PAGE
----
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Rumi's Little Book of Love and Laughter

Teaching Stories and Fables
Paperback Book
Publisher: 
Hampton Roads
 | 
October, 2016
ISBN:
9781571747617
In stock now: 
3
$21.95 CAD
Banyen's Description: 

Rowdy, ecstatic, and sometimes stern, these teaching stories and fables reveal new and very human properties in Rumi's vision. Included here are the notorious “Latin parts” that Reynold Nicholson felt were too unseemly to appear in English in his 1920s translation. For Rumi, anything that human beings do—however compulsive—affords a glimpse into the inner life.

Here are more than 40 fables or teaching stories that deal with love, laughter, death, betrayal, and the soul. The stories are exuberant, earthy, and bursting with vitality—much like a painting by Hieronymus Bosch or Chaucer's Canterbury Tales. The characters are guilty, lecherous, tricky, ribald, and finally, opened.

These teaching stories are a kind of scrimshaw—intricately carved, busy figures, in confused and threatening and weirdly funny situations… Rumi has many strategies for mirroring the complexities of soul growth: A wildly extravagant comedy, a severe toughness about the discipline necessary, an ecstatic sweetness that comes in the visionary moments, etc. Shams himself said of Rumi, “Each day I observe in him some state or quality which was not there before… He speaks fine words, but don’t be satisfied with them. Behind each is something you should ask him.”
 

This collection is full of that rich elusiveness, so like light-changes on a body of water.

This is an entertaining collection from one of the greatest spiritual poets of all time, rendered by his most popular translator.

 Come down from the pear tree
that`s been making you dizzy.
Pear tree of ego and jealousy.
 

The pear tree itself will change
because of your humility in climbing down.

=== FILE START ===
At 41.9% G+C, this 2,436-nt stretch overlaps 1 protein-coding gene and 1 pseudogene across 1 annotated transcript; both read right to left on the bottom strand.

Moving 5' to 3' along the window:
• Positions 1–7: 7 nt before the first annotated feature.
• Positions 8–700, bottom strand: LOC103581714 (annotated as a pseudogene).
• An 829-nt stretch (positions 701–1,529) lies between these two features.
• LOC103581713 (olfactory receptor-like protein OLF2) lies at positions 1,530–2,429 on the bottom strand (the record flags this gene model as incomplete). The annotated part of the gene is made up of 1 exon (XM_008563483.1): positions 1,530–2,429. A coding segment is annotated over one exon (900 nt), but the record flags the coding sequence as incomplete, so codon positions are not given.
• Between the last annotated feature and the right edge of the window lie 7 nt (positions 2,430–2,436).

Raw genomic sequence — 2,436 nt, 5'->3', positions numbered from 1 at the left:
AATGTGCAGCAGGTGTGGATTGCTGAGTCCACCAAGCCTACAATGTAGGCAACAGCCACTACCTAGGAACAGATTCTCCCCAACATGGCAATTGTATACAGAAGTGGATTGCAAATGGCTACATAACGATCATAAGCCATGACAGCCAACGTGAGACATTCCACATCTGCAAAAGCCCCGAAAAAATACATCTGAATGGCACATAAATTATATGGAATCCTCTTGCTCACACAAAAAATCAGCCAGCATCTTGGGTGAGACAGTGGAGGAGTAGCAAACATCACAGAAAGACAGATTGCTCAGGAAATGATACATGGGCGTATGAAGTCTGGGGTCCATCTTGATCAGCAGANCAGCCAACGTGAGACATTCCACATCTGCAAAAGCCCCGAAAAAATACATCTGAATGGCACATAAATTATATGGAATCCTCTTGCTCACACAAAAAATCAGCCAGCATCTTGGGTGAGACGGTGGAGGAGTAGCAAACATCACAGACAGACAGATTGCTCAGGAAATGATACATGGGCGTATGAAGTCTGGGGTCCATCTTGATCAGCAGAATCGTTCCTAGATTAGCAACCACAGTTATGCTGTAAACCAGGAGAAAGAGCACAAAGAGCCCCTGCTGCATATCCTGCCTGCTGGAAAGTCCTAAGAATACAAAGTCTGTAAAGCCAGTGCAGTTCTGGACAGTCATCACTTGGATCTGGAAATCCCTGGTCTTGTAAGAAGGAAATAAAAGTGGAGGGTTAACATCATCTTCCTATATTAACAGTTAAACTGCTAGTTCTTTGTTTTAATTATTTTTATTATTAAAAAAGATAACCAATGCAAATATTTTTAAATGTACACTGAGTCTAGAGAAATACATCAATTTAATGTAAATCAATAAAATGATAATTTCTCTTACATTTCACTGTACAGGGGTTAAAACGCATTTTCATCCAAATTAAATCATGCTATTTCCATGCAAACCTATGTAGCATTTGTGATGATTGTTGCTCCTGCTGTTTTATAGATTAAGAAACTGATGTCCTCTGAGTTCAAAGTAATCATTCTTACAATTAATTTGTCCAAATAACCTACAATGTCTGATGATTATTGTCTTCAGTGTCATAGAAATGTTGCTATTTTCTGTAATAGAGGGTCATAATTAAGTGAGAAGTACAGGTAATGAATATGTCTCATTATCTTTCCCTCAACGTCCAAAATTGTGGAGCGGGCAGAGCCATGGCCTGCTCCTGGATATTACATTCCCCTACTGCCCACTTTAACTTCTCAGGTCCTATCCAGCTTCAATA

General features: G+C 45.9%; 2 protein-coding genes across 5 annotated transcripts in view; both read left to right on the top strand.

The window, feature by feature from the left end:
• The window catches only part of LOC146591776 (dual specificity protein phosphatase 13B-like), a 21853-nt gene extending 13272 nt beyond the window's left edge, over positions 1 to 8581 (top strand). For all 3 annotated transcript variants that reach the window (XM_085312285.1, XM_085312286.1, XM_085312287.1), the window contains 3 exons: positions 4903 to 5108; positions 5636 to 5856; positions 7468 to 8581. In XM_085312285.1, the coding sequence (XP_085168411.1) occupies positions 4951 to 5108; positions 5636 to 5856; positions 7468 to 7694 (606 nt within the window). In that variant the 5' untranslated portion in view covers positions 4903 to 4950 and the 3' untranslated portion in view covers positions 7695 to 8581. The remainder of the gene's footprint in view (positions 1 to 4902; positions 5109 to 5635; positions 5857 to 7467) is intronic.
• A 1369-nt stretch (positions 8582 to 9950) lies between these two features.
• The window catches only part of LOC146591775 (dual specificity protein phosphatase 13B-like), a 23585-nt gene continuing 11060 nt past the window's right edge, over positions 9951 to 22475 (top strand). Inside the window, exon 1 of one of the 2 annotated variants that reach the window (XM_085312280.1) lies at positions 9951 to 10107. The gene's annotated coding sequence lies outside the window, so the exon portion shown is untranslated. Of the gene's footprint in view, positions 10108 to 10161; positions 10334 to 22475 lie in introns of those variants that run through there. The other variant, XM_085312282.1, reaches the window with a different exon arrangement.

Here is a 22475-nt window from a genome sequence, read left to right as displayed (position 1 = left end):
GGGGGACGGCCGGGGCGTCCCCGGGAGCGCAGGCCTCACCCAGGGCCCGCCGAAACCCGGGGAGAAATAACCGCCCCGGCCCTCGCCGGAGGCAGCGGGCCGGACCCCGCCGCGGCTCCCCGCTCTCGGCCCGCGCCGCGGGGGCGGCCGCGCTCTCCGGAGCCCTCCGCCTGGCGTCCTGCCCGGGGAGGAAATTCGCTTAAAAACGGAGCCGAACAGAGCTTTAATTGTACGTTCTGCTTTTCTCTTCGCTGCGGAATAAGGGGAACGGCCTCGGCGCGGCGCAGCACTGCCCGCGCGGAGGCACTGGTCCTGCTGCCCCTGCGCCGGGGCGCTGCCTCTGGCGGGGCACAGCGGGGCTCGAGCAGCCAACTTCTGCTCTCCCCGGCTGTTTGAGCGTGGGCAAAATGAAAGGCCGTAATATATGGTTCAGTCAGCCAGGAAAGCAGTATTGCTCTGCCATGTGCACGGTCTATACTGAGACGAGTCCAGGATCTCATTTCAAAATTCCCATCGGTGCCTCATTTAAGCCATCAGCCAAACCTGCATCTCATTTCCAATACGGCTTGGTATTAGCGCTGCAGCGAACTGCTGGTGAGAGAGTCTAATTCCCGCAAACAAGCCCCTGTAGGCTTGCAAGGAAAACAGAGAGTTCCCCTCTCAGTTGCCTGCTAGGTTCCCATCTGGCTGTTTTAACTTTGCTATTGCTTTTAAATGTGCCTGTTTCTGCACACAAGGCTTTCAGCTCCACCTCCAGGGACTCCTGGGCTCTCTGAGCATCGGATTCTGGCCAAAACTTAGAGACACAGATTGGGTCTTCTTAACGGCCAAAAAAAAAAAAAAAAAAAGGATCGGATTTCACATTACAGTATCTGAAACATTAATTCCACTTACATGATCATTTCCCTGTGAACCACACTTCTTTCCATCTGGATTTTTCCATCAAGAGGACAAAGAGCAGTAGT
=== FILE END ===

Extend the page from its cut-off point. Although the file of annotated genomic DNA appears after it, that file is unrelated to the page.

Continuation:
True seeing is not easy.
 

Muhammed himself prayed for it,
“Show me each part from above and below
as You see it.”
 

Now climb the pear tree again. Pear Tree of Being.
Pear tree and burning bush in one, the green fire
along its branches saying, This. This.
 

In the shade of this fiery tree
there’s peace for your wantings.

 

What you are supposed to become,
what you should know, is in your climbing
up and down that tree,

 

with its roots in the damp ground
and its limbs in airiness.

Publisher’s Description: 

Rowdy, ecstatic, and sometimes stern, these teaching stories and fables reveal new and very human properties in Rumi's vision. Included here are the notorious "Latin parts" that Reynold Nicholson felt were too unseemly to appear in English in his 1920s translation. For Rumi, anything that human beings dohowever compulsiveaffords a glimpse into the inner life.

Here are more than 40 fables or teaching stories that deal with love, laughter, death, betrayal, and the soul. The stories are exuberant, earthy, and bursting with vitalitymuch like a painting by Hieronymus Bosch or Chaucer's Canterbury Tales. The characters are guilty, lecherous, tricky, ribald, and finally possessors of opened souls.

Barks writes: "These teaching stories are a kind of scrimshawintricately carved, busy figures, confused and threatening, and weirdly funny.

This is an entertaining collection from one of the greatest spiritual poets of all time, rendered by his most popular translator.

"The minute I heard my first love story, I started looking for you, not knowing how blind that was. Lovers don't finally meet somewhere. They're in each other all along."Rumi

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